Your Guide to Custom MouthGuards

Emergencies can happen to anyone, anywhere. Unfortunately, even your teeth may be the victim. According the National Library of Medicine, “In 2018, there were more than 2 million dental-related emergency department (ED) visits, which represented 615.5 visits per 100,000 population.” While only a small fraction resulted in admittance to the hospital, the number is still significant. It reveals that often, our teeth are not as protected as they could be from the risks of everyday life. Today, we’ll spotlight one important way that kids and adults alike can avoid becoming a part of this statistic: utilizing custom mouthguards.

What is a custom mouthguard?                

            Mouthguards come in three general varieties: one-size-fits-all, boil-and-bite, and custom. As you can imagine, the different varieties vary in price, comfort, and effectiveness. One-size-fits-all mouthguards (as the name implies) are sold off-the-shelf with the intent to fit every mouth. These are typically the most budget-friendly. However, it’s likely that they won’t fit quite right and could get knocked out when they’re supposed to be protecting you. A boil-and-bite mouthguard is a bit like a homemade custom mouthguard. The user heats the mouthguard up and then allows it to cool in their mold, molding to the shape of their teeth. While these are more comfortable than one-size-fits-all, they still lack the precision of true custom mouthguards.

As Dentaly explains, custom mouthguards are “teeth protectors that are made using impressions or scans of your mouth and teeth so that they offer personalized protection.” Unlike one-size-fits-all or a boil-and-bite, this variety is crafted to fit the specific contours of your mouth, producing maximum effectiveness.

Who might need them?

            What do you use a mouthguard for at all? Good question. Your dentist may recommend you use a mouthguard for a number of reasons. The Cleveland Clinic provides a list of possible situations. You may need a mouthguard if you:

  • Grind or clench your teeth (bruxism).
  • Play contact sports such as football, basketball, hockey, soccer, or boxing.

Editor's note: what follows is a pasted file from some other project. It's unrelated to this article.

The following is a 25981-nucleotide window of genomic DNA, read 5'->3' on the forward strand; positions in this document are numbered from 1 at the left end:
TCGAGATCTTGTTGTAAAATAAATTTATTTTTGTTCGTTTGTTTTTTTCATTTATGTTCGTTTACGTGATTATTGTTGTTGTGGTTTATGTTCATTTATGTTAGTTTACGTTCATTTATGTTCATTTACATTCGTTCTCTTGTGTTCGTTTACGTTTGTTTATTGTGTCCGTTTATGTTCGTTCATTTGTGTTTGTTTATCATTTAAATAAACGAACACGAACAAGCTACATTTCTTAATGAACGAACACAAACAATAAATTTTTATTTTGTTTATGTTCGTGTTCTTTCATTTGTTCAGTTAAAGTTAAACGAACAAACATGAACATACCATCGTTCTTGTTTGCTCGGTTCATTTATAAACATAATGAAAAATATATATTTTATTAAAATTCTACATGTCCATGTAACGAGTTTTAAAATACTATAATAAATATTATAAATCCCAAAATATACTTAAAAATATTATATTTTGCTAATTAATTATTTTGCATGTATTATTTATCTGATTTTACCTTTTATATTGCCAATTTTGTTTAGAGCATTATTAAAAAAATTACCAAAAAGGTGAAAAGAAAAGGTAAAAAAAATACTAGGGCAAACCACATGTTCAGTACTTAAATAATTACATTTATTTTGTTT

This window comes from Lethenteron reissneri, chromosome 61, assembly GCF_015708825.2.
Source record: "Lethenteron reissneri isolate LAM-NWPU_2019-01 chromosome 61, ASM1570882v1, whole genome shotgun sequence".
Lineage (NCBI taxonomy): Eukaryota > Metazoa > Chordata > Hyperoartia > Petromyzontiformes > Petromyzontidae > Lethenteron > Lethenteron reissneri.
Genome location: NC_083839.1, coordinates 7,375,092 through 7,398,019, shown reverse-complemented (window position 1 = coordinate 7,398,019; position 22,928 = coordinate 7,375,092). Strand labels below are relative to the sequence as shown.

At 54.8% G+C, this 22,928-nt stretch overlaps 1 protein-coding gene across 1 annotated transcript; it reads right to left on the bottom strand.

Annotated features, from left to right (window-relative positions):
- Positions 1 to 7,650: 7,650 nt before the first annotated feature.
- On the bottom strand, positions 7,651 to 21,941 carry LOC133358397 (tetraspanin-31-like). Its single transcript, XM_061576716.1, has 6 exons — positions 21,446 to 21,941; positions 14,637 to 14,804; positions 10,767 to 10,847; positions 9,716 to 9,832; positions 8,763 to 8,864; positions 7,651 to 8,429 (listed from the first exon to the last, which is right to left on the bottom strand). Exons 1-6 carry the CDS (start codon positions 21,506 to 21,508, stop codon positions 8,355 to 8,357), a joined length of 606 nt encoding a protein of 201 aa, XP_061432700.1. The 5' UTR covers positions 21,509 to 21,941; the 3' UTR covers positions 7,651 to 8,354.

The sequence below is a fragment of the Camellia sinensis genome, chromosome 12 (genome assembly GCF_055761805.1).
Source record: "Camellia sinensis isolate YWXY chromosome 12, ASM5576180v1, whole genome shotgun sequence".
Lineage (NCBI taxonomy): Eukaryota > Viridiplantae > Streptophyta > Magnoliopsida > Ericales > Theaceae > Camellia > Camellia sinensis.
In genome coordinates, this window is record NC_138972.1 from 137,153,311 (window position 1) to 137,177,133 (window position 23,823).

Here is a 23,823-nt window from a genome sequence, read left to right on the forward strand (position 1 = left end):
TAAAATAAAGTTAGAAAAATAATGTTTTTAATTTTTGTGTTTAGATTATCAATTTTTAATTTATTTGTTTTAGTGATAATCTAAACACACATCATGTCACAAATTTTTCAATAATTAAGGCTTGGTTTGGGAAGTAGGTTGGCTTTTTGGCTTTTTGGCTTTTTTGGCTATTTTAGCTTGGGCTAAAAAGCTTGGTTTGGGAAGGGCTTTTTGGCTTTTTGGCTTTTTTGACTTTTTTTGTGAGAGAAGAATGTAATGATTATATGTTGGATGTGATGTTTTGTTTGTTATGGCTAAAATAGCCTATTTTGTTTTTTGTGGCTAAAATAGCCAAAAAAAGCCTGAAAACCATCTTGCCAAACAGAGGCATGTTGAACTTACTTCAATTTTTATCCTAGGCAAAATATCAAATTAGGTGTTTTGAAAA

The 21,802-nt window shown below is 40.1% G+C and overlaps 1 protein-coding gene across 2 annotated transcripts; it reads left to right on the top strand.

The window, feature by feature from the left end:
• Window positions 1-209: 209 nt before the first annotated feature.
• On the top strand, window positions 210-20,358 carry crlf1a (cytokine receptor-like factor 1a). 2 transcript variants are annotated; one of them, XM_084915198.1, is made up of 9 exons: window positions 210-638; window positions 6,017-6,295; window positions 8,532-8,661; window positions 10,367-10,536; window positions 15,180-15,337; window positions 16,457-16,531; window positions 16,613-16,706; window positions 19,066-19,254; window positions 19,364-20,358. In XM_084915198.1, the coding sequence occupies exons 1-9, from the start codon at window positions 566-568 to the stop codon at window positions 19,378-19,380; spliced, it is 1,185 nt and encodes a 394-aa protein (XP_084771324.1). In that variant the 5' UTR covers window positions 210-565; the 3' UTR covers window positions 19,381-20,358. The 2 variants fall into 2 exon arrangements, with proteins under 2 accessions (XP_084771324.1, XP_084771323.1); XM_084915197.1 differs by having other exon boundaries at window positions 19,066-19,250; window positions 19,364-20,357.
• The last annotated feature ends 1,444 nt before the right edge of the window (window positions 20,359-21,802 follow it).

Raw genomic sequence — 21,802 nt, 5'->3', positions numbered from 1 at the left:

• Participate in activities with a high fall risk, such as gymnastics, biking, or ice skating.
  • Snore.
  • Have obstructive sleep apnea.
  • Have TMJ disorder.

If any of those situations apply to you, ask your dentist at your next visit if a custom mouthguard is necessary for you. They would be happy to help guide you through the selection process.

            Ultimately, you need protection because your teeth can be damaged. You only get one set. (Well, two, technically, but still—if you’re reading this, you’re probably on your adult teeth by now.) Take contact sports, for instance. The American College of Sports Medicine found, “The expanding arena of sports and vigorous recreational activities is associated with an increased risk for sports-related injuries, including trauma to the teeth.” The risk is legitimate that in participating in contact sports, you could end up in that statistic we cited at the beginning of this discussion. Thus, if you are participating in anything where your teeth are at risk of impact or damage, a mouthguard may be in your best interest.

How do I find one?

            Maybe you think you need a mouthguard, but you’re not sure where to start. That’s perfectly understandable. For starters, it’s good to know that there are mouthguards for more than just contact sports. If you have sleep apnea, you don’t need the same type of mouthguard as a football player. The Cleveland Clinic lays out the three main varieties available:

Sports Mouthguards.

Gymnastics, football, wrestling, whatever your event—sports mouthguards are designed to protect you from chipped or knocked-out teeth.

Sleep Mouthguards.

Mouthguards are designed for those who snore or have sleep apnea to assist the airway in remaining fully open.

Bruxism Mouthguards.

Those who grind or clench their teeth (or suffer from TMJ disorder) can often benefit from a mouthguard. Since they are commonly worn at night, when grinding is often done, many refer to these as night guards.

The process is simple. If you think you may need a mouthguard for any reason, speak to your dentist at your next appointment. If you decide together that it is the best step for you, and you are willing to pay the extra expense to benefit from the comfort and effectiveness of a custom fit, then you can proceed. As the Cleveland Clinic explains, the dentist will begin by capturing dental impressions. Once those dental impressions have been sent to a lab, a technician will create a mouthguard according to the exact specifications laid out. It could take a few weeks for the mouthguard to come in. After you receive it, it could take a while to get used to the fit in your mouth. However, custom mouthguards are still a vast improvement over the one-size-fits-all variety.

Final Thoughts

Mouthguards come in three varieties: one-size-fits-all, boil-and-bite, and custom. While custom mouthguards are the most expensive, they are also the most effective of the three. They are formed based on impressions or scans the dentist has taken of the patient’s teeth so that the mouthguard fits their exact specifications. Mouthguards are a useful way to avoid dental emergencies for those who participate in high-risk or high-contact activities, such as football or gymnastics. They can also benefit those with conditions like bruxism, TMJ, or sleep apnea. If you think you need a mouthguard, speak with your dentist today. Contact our office to discuss your need for a mouthguard or to make your next appointment.

About Our Team

Our team of dental experts has well over 30 years of combined experience in the field of dentistry. To learn more about them, please visit our team page or stop by the clinic and say hello!